It is interesting, and regretful that black students historically have had to look at work of white designers/artists that have appropriated black vocabulary in order to find some sort of representation within our field. It seems like there are strides being made towards unearthing and archiving the work of black designers (Cornell has a wealth of examples), but we are yet to carve out sections in our monuments of design. I am glad that cubist appropriation of African art was mentioned in this text. This was something that I stumbled across while researching and working on my mask for Pouya’s class. The essay that I read framed this appropriation in a negative light, something that I think this text counterbalances to some extent. Cubists lifting motifs from Africa had provided a canonical example of African influence in art and, in turn, design. I find that to be generous that these individuals aren’t being taken to task for this, but I think it also hast to maybe do with authenticity, specifically in regards to the framing of Carson’s Ray Gun as the best example of a visual jazz aesthetic. Another example brought up in As Not For is Pen and Pixel. Presented as they were in the show I just figured the designers were black, but upon research for my catalog I found that they are in fact white. Again, I think they get a pass for translating a black aesthetic in such an authentic way while also working directly with, and promoting black musicians. Maybe parallels can be seen between this and the design/designers working on jazz album covers for Blue Note.
Either way it is strange to me that a lot of the contemporary examples of black design vocabulary are or have been filtered through whiteness. I wonder if that is due in part to the fact that our industry is so closely tied to white, Eurocentric values? Either way this has put into design vocabularies into a perspective that I had not previously thought of, and the next time I seek to emulate design similar to Carson I will be more aware of what approaching design from this jazz perspective means.
Also, as an aside. A buddy of mine who studied music (and dislikes genres in general) has a whole lot to say about the genre of jazz in that a lot of things get dumped into jazz as a broad term because of their time period and blackness (things still that happen at the Grammys seen through how songs like Lil Nas X’s Old Town Road and Tyler the Creator’s album Igor were categorized). This is something that we need to consider moving forward with design that comes out of the growing black design canon. In order to make sure that we as an industry are not forcing black designers into one box/genre.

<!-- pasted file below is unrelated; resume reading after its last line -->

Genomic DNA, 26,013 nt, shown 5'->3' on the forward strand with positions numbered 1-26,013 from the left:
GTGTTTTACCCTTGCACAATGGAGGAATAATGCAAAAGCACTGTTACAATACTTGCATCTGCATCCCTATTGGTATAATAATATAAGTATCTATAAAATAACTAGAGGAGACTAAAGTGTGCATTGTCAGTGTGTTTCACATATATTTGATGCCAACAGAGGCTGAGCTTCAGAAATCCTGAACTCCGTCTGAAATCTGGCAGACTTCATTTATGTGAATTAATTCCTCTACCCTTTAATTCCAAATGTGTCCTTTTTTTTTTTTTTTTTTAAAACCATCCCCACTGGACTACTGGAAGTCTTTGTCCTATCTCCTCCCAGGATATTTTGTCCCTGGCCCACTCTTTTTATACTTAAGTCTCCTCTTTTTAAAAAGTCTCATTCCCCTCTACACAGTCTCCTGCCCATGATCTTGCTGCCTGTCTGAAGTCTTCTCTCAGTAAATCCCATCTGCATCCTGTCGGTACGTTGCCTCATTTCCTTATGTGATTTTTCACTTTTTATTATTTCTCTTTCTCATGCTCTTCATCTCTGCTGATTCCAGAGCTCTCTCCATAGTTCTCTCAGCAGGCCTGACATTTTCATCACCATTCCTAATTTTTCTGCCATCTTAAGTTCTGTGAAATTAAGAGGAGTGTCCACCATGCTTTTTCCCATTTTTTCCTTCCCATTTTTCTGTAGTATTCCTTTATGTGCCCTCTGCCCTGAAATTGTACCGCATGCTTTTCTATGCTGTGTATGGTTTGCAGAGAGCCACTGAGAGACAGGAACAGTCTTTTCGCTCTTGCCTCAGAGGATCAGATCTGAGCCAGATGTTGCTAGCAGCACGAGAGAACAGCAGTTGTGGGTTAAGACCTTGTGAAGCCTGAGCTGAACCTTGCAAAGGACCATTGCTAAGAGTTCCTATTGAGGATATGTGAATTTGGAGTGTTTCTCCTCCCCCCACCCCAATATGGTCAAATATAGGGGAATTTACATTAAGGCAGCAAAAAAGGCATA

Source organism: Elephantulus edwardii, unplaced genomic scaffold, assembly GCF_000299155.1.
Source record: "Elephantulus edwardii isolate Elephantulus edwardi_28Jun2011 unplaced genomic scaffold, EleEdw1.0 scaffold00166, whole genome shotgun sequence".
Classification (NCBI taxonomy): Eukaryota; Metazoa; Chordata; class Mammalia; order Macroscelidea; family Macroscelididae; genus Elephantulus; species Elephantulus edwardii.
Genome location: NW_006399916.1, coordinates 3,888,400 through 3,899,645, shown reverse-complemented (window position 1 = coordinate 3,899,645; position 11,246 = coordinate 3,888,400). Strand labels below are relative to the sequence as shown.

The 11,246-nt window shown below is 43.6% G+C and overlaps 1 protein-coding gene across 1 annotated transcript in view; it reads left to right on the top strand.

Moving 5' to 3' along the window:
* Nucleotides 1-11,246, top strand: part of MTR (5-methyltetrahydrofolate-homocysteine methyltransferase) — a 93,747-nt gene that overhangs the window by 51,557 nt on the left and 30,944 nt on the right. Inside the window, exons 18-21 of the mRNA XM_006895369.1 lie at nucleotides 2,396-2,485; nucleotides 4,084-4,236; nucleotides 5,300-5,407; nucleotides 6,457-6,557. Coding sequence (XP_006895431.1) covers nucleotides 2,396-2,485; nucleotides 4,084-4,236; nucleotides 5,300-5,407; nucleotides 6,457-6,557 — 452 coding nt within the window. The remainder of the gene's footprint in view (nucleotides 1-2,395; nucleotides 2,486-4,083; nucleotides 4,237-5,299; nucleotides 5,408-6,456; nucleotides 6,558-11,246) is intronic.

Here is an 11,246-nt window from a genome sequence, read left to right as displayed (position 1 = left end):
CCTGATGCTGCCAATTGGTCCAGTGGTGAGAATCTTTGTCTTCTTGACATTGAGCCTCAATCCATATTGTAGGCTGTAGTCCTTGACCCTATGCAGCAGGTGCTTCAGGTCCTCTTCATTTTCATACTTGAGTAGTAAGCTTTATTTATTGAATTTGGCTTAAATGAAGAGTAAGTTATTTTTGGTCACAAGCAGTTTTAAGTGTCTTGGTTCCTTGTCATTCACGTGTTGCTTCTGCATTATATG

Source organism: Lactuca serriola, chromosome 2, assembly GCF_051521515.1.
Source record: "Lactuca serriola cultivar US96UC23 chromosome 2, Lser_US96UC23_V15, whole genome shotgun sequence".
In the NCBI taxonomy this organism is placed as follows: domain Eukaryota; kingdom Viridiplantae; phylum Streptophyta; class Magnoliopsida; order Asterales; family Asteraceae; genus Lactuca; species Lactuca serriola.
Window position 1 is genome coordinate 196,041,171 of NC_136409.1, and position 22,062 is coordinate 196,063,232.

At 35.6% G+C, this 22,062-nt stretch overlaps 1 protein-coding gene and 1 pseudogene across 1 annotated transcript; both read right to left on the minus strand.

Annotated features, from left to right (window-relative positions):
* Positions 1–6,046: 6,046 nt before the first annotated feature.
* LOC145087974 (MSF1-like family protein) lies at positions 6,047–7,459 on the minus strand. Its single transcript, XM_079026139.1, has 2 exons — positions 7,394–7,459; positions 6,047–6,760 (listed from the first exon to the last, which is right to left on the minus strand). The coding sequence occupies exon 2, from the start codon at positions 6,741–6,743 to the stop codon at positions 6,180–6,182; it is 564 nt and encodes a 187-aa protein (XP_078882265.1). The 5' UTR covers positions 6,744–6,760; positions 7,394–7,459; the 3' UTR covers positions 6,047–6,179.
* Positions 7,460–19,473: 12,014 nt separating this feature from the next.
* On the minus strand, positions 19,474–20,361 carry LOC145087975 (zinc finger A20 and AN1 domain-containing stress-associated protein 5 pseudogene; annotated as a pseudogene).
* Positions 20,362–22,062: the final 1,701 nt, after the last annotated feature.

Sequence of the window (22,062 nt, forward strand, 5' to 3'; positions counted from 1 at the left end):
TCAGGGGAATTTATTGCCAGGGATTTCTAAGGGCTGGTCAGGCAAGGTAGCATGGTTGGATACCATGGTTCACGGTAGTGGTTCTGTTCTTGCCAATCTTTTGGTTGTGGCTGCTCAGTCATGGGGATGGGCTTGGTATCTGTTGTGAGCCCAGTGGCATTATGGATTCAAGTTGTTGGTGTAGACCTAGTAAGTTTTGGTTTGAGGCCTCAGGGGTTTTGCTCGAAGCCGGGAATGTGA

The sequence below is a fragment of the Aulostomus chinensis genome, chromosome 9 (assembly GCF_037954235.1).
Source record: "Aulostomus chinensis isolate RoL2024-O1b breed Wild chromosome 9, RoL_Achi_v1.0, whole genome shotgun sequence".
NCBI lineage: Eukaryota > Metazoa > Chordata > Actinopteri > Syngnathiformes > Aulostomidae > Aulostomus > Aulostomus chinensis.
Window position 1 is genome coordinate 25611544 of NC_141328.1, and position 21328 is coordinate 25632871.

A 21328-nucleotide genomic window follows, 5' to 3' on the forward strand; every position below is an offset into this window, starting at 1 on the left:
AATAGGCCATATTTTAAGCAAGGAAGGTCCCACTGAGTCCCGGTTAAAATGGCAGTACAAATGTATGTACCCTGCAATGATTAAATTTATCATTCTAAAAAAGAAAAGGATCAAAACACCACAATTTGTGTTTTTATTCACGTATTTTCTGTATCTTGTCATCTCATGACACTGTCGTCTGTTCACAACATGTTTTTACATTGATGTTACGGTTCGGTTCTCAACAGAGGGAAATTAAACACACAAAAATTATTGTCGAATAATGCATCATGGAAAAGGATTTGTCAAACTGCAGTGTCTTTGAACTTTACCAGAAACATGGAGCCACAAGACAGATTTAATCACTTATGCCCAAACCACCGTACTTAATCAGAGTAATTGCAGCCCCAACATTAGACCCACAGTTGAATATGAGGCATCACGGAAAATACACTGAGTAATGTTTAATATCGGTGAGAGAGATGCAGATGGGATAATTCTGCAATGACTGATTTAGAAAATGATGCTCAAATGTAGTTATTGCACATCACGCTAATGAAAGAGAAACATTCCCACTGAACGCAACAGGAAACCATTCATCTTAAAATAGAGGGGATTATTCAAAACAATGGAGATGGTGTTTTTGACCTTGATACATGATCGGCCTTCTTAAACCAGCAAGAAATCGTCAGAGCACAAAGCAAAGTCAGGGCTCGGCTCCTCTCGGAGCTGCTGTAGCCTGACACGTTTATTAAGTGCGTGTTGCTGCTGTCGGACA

Reading response to The Alphabet That Will Save a People From Disappearing by Kaveh Waddell : This story is really inspiring. The fact that Abdoulaye and Ibrahima have turned this into a lifelong project is totally astounding. On the other side it is frustrating that while this language has been created and included in Unicode it still is not available on the wider digital market. It really makes you question value and makes me wonder what could be done to increase the value of this language to the point that it is adopted by wester tech giants, and subsequently the internet as a whole.
This is another reading that also falls in line with the Aesthetic innovation in indigenous typefaces text we read a few weeks back in that it really shows the power that design can have on individual daily lives. Something that I am very guilty of losing sight of. This text also reinforces the importance of preserving language (and culture) something that I believe designers are uniquely suited to do. Preserving though the creation of faces that support struggling languages, preserving through the creation of archives (printed, digital or otherwise), or even preservation of ideas through the production and dissemination of printed or online publications. Jeffery Keedy looked at the future as a ‘hallucinogenic melding of mind and information structures’ and notes that ‘If this is the construct of our future world, then it’s graphic designers that will be creating our total “human environment”. Maybe instead of “creating our total human environment” we should instead look to preserve it.